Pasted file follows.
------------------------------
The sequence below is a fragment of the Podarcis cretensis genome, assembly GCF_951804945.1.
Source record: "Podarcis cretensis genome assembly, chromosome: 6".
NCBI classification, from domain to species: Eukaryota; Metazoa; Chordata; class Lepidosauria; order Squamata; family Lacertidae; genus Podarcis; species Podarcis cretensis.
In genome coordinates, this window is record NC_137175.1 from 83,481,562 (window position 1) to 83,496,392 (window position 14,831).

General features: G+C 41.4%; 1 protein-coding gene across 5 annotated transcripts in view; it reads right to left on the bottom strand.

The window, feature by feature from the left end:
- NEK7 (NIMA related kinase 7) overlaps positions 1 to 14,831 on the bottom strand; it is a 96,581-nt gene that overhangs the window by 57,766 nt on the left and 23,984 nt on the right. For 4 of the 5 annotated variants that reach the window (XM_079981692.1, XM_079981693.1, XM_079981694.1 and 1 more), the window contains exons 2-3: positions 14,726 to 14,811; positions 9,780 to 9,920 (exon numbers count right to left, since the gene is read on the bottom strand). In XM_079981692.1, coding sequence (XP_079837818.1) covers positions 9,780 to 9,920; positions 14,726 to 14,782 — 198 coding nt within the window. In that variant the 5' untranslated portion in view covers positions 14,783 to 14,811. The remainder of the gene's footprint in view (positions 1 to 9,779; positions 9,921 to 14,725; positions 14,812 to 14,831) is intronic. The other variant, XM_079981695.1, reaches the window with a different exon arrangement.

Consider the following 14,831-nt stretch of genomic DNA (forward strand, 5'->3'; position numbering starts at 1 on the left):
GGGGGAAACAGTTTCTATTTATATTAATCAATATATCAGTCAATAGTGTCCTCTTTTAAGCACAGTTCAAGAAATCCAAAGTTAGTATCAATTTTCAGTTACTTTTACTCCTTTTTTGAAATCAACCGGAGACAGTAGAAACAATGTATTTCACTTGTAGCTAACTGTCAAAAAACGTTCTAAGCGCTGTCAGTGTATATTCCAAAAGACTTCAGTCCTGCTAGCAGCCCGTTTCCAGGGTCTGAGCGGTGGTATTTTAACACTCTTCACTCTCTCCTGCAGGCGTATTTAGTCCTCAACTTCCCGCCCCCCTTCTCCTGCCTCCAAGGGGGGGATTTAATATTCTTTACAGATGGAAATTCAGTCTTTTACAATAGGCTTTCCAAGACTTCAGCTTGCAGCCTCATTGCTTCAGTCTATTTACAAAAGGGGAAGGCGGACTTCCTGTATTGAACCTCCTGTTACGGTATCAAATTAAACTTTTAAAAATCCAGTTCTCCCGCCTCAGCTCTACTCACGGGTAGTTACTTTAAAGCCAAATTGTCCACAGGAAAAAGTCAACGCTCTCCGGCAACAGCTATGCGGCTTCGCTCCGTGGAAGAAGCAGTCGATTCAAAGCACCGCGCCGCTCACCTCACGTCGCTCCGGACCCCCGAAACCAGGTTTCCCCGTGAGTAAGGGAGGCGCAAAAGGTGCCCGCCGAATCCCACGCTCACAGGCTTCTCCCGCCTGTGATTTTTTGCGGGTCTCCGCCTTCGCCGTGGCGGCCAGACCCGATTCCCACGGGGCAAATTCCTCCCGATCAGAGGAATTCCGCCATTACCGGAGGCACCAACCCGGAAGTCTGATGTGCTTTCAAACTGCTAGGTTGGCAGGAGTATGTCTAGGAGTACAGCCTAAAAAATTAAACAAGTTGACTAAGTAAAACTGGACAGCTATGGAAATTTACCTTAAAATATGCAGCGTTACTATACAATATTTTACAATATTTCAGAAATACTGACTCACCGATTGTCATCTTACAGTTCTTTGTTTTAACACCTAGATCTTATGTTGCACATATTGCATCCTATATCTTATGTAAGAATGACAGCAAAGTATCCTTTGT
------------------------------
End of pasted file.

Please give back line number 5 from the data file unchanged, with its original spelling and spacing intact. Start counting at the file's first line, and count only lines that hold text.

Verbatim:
General features: G+C 41.4%; 1 protein-coding gene across 5 annotated transcripts in view; it reads right to left on the bottom strand.